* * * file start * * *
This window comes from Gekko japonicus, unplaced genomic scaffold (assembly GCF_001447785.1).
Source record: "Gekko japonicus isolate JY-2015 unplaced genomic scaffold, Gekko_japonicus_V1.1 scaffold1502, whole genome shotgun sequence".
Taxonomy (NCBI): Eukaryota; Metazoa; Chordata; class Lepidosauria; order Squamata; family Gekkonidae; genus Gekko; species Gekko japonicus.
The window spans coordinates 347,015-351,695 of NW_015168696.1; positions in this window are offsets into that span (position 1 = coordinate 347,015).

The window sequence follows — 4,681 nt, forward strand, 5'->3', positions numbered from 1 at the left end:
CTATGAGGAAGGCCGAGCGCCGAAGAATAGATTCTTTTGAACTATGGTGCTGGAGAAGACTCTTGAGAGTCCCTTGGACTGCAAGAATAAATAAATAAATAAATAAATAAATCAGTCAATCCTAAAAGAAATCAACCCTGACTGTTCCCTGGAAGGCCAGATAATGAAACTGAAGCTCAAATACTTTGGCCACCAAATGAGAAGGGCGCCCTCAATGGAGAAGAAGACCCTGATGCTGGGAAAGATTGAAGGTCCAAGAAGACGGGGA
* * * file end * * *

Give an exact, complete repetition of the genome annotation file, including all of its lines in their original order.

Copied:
This window comes from Gekko japonicus, unplaced genomic scaffold (assembly GCF_001447785.1).
Source record: "Gekko japonicus isolate JY-2015 unplaced genomic scaffold, Gekko_japonicus_V1.1 scaffold1502, whole genome shotgun sequence".
Taxonomy (NCBI): Eukaryota; Metazoa; Chordata; class Lepidosauria; order Squamata; family Gekkonidae; genus Gekko; species Gekko japonicus.
The window spans coordinates 347,015-351,695 of NW_015168696.1; positions in this window are offsets into that span (position 1 = coordinate 347,015).

The window sequence follows — 4,681 nt, forward strand, 5'->3', positions numbered from 1 at the left end:
CTATGAGGAAGGCCGAGCGCCGAAGAATAGATTCTTTTGAACTATGGTGCTGGAGAAGACTCTTGAGAGTCCCTTGGACTGCAAGAATAAATAAATAAATAAATAAATAAATCAGTCAATCCTAAAAGAAATCAACCCTGACTGTTCCCTGGAAGGCCAGATAATGAAACTGAAGCTCAAATACTTTGGCCACCAAATGAGAAGGGCGCCCTCAATGGAGAAGAAGACCCTGATGCTGGGAAAGATTGAAGGTCCAAGAAGACGGGGA